Sequence prediction engines have many important applictaions that will help drive the funding of their development. People want to be able to predict things. They want to be able to predict stock prices, the weather, climate changes, earthquakes, famines, plagues and other disasters - and so on.

Lastly, one important thing we want computers to do is to help with automating the writing of computer programs - which is currently a time-consuming and expensive task that occupies many humans. Sequence prediction is a problem that can help with that. The best sequence prediction agents will typically generate programs expressed in Turing complete languages - where executing the program generates the observed sequence, and projects it into the future. The task of generating such models from observed sequences involves finding a short program that produces the specified output.

Not every computer programming task is of this form, but some are, and the effort to build sequence predictors will contribute significantly to the effort to automate computer programming tasks.

So, to summarise, sequence prediction is a key component of most machine intelligence projects. It is also a relatively modular component - and so represents a problem that can be split off and solved independently. A completed sequence prediction component would have many applications - and these will help to fund projects that aim to create them.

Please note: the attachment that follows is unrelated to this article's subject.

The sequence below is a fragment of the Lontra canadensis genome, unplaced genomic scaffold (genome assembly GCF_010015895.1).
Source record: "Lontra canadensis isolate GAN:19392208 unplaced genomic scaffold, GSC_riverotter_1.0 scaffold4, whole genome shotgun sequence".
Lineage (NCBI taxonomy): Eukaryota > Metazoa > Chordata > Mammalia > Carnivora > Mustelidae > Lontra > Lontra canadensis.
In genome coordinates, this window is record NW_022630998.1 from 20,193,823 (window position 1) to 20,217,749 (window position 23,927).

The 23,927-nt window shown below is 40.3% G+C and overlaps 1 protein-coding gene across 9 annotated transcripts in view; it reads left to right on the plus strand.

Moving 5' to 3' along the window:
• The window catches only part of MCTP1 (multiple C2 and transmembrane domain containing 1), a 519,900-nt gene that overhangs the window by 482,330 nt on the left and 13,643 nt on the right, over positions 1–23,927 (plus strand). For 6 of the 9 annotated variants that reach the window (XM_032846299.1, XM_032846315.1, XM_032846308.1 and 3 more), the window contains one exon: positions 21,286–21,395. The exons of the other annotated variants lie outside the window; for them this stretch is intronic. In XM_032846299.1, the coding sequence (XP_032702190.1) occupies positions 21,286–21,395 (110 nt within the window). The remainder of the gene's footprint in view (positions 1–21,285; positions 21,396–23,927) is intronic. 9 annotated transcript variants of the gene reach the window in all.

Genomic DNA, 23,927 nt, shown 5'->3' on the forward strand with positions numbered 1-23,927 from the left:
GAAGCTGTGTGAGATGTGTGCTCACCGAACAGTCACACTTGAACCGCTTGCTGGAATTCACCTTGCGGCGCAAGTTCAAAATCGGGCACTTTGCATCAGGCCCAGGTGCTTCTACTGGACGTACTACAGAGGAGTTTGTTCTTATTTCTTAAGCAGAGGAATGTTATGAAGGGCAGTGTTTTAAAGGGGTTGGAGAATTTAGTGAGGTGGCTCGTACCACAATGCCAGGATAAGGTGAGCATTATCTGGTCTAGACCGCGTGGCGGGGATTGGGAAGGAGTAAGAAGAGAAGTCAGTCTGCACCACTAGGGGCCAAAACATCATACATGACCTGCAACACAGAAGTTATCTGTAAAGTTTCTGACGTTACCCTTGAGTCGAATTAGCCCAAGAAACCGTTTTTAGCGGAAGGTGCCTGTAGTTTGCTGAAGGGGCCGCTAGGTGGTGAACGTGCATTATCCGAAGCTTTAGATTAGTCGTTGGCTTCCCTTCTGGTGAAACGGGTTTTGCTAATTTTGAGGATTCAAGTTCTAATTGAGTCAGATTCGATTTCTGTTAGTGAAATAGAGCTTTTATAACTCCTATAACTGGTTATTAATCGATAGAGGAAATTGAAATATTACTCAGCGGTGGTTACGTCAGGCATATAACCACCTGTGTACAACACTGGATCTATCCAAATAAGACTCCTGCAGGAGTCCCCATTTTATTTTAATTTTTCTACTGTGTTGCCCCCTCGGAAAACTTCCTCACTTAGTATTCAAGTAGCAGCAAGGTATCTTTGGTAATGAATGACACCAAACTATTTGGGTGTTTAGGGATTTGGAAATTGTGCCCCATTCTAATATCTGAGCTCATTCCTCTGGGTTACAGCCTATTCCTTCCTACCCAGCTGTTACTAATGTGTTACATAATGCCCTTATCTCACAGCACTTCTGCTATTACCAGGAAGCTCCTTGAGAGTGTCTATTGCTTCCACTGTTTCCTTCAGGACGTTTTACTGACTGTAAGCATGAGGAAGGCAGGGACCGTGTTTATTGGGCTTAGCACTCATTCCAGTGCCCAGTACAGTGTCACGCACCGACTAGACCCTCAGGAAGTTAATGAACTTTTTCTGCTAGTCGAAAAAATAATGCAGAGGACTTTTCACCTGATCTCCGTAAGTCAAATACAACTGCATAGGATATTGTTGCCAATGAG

Sequence prediction payoffs


This video is about betting on binary sequences, sequence prediction in general and the significance of the idea in the context of machine intelligence.

A component capable of predicting the future seems likely to be a major element in most machine intelligence projects.

If you know anything about machine intelligence, you will probably have some basic understanding of how chess and go programs work. They consider the future consequences of their possible moves, and then select the one that they think is most likely to lead to the best outcome for them.

If you break such systems down into modular elements, one component tries to predict the likely future consequences of its actions, and then another component assigns value to the results of those actions.

Because the future is uncertain, the predictions consist of a branching tree of ever-dividing possibilities. Because the tree rapidly becomes large and unmanagable, other algorithms attempt to prune the tree - to quicly eliminate those branches that apparently deserve little consideration.

Sequence prediction is concerned with the problem of calculating the tree of possible future situations. It is a model of serial prediction. Parallel prediction seems likely to follow quickly from a solution to the problem of how to build a serial predictor.

In many respects, prediction is a central core problem for those interested in synthesising intelligence. If we could predict the future, it would help us to solve many of our problems. Also, the problem has nothing to do with values. It is an abstract math problem that can be relatively simply stated. The problem is closely related to the one of building a good quality universal compression algorithm.

For real sequences, prediction should be probabilistic. So if we imagine a prediction of a binary sequence, rather than making a prediction of "0" or "1", the prediction should be in the form of the probabilities of those events.

Sequence prediction can be dealt with as a reinforcement learning problem.

Box containing reinforcement learning algorithm

The agent makes a prediction about what symbol it will receive next - and then it observes what sequence is actully delivered.